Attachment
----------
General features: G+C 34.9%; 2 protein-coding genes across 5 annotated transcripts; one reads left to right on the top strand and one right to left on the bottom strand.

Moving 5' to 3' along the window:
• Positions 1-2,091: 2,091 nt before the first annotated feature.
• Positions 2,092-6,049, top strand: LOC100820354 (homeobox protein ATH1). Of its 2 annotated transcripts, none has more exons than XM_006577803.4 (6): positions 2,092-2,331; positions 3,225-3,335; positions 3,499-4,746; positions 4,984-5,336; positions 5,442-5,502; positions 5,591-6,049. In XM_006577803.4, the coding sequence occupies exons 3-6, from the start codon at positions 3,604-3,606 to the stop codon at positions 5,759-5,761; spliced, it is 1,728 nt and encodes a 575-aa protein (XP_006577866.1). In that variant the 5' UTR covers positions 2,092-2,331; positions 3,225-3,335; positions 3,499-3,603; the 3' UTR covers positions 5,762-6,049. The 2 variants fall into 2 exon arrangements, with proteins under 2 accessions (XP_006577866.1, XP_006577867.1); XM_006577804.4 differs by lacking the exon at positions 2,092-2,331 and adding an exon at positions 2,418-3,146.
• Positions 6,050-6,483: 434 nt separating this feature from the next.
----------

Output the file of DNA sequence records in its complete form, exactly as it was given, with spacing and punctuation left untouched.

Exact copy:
General features: G+C 34.9%; 2 protein-coding genes across 5 annotated transcripts; one reads left to right on the top strand and one right to left on the bottom strand.

Moving 5' to 3' along the window:
• Positions 1-2,091: 2,091 nt before the first annotated feature.
• Positions 2,092-6,049, top strand: LOC100820354 (homeobox protein ATH1). Of its 2 annotated transcripts, none has more exons than XM_006577803.4 (6): positions 2,092-2,331; positions 3,225-3,335; positions 3,499-4,746; positions 4,984-5,336; positions 5,442-5,502; positions 5,591-6,049. In XM_006577803.4, the coding sequence occupies exons 3-6, from the start codon at positions 3,604-3,606 to the stop codon at positions 5,759-5,761; spliced, it is 1,728 nt and encodes a 575-aa protein (XP_006577866.1). In that variant the 5' UTR covers positions 2,092-2,331; positions 3,225-3,335; positions 3,499-3,603; the 3' UTR covers positions 5,762-6,049. The 2 variants fall into 2 exon arrangements, with proteins under 2 accessions (XP_006577866.1, XP_006577867.1); XM_006577804.4 differs by lacking the exon at positions 2,092-2,331 and adding an exon at positions 2,418-3,146.
• Positions 6,050-6,483: 434 nt separating this feature from the next.